In speaking thus, Wolpe is simply being a good soldier of his movement, which, in its 1988 statement of principles entitled Emet v’Emunah suggested that while the Jewish people have only one G-d, He may well have a special relationship with more than one nation. This paradoxical fear of being not wrong, but right, is, for the liberal Jewish world, not just a religious hang-up, but, rather, a way of looking at the world as a whole, coloring its approach to politics, morality, the arts — all of life’s endeavors.
It is, at base, a chronic inability to break free of the thicket of endless ambiguity that is seen as synonymous with true modernity, as determined by the elites of true modernity themselves. It ought not surprise, then, to find, in the above-mentioned Conservative document’s discussion of the dilemma of evil the following incredible statement: “Given the enormity of the horror represented by Auschwitz and Hiroshima, this dilemma [of reconciling faith in G-d with the existence of evil] has taken on a new, terrifying reality in our generation.” For all its astounding implications, Conservative theologian Neil Gillman noted that “not once in the many internal debates over the wording of this section did any member of the Commission [that drafted the document] question this particular sentence.”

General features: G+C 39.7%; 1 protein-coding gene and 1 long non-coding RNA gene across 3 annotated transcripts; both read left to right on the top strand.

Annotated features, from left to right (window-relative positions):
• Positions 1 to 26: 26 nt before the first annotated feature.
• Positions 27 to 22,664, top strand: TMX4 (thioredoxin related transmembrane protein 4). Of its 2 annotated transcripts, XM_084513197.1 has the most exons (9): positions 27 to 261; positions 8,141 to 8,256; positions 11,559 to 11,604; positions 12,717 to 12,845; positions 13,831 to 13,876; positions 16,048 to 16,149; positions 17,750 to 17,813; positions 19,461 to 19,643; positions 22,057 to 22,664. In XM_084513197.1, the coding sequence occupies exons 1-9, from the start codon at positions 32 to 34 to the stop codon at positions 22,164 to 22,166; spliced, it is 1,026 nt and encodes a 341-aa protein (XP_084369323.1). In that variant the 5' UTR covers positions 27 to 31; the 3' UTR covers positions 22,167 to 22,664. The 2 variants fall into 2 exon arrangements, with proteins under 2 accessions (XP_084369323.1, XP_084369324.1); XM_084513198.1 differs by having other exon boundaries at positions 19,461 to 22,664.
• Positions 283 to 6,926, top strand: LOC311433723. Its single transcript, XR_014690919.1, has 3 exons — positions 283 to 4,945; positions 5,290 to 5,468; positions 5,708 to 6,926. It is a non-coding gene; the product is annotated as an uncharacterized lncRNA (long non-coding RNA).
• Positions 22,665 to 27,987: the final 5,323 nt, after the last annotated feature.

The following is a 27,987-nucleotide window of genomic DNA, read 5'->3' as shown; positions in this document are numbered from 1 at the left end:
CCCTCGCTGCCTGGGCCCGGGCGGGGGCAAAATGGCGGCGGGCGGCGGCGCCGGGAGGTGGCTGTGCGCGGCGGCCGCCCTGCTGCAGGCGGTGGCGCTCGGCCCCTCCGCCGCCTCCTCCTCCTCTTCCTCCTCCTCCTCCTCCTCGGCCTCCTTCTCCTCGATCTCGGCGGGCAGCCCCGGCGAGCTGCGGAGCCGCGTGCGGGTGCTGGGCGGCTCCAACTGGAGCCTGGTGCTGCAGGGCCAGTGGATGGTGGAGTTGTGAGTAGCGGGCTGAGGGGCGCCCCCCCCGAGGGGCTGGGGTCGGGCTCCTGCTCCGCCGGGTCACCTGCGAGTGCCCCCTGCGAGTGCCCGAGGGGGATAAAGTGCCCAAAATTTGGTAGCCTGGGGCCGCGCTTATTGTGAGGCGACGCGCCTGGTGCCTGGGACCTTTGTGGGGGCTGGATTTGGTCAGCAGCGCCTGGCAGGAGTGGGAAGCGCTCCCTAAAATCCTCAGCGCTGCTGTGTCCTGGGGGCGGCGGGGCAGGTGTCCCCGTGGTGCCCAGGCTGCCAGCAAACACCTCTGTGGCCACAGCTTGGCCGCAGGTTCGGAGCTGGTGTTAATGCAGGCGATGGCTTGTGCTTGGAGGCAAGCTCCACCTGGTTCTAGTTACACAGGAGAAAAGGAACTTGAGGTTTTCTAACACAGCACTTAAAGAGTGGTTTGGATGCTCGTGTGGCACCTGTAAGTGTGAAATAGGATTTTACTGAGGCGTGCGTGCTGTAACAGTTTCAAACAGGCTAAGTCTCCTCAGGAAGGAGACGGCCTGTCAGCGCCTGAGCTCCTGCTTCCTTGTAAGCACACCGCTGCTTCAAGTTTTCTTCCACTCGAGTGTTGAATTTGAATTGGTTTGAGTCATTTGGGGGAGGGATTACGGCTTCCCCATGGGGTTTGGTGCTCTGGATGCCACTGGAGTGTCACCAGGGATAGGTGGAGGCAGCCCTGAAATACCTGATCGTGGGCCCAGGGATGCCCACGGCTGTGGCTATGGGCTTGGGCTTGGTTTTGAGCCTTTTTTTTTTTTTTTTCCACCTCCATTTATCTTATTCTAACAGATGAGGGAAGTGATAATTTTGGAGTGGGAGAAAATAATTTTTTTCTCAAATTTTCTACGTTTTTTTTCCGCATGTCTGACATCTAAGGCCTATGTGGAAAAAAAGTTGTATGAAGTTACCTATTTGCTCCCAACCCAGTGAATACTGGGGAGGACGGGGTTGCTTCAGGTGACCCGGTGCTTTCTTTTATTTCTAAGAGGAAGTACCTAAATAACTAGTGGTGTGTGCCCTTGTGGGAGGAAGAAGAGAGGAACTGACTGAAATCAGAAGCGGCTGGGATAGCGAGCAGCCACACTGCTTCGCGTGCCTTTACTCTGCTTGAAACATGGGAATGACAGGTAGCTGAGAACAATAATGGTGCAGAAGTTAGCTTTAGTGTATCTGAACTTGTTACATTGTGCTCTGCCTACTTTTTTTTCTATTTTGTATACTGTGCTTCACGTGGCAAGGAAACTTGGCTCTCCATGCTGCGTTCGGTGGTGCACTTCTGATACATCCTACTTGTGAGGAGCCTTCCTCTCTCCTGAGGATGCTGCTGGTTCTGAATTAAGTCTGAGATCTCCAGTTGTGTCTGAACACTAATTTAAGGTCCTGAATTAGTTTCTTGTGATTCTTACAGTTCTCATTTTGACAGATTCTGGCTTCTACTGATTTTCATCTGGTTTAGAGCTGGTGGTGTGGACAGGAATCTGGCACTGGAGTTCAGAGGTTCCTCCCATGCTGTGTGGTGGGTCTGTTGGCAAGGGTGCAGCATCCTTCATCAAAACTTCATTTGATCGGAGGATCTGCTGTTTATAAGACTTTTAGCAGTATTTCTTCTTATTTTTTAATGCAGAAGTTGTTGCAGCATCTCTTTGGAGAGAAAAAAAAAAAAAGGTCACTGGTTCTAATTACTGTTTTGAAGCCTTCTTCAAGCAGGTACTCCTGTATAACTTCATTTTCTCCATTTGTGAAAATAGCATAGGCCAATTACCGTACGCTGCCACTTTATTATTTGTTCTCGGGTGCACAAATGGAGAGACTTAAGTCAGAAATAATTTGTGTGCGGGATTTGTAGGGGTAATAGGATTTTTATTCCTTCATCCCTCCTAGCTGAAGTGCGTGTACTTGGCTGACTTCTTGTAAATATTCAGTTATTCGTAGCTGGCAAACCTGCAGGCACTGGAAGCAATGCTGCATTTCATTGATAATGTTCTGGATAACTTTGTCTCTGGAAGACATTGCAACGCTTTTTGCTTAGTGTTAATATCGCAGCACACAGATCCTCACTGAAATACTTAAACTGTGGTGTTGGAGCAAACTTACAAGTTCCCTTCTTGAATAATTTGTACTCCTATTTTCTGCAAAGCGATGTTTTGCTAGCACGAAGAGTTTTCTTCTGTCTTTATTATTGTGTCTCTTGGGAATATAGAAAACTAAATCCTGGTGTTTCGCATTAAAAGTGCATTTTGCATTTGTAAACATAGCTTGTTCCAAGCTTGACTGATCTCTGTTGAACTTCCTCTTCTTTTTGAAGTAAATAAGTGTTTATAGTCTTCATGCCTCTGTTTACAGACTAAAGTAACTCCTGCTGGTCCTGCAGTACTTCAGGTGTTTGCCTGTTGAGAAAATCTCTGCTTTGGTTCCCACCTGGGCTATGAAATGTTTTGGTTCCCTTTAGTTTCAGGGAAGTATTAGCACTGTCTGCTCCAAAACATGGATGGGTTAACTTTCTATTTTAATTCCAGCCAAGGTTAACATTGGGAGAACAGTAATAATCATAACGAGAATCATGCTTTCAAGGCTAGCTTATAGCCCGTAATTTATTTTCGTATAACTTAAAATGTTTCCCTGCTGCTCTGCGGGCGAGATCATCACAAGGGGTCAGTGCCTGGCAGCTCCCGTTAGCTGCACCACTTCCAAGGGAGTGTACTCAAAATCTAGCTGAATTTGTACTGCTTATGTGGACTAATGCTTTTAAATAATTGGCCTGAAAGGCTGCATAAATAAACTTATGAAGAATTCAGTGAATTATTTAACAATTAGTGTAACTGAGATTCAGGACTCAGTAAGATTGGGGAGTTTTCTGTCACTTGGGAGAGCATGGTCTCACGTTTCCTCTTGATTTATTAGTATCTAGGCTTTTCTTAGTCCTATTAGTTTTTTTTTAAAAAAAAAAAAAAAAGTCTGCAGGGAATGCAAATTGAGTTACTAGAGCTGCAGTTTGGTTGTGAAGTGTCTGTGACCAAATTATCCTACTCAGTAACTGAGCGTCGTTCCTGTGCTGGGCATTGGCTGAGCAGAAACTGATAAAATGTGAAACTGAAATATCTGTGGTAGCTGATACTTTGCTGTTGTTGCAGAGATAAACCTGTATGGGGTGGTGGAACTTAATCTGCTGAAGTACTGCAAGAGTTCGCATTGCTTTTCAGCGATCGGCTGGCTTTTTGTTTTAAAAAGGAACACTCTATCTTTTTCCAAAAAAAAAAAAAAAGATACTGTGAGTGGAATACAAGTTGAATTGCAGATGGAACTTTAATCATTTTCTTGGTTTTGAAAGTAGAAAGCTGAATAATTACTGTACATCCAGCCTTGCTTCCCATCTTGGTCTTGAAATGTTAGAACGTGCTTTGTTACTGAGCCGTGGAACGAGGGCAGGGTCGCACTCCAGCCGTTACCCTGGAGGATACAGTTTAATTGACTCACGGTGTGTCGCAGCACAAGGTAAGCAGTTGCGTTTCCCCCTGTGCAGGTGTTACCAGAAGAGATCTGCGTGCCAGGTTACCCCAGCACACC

But such are the wages of a deep-seated impulse toward moral equivalence. What begins with an unwillingness to consider that a handful of Jews may possess what a billion Chinese do not ends with an inability to distinguish unmitigated evil from its opposite.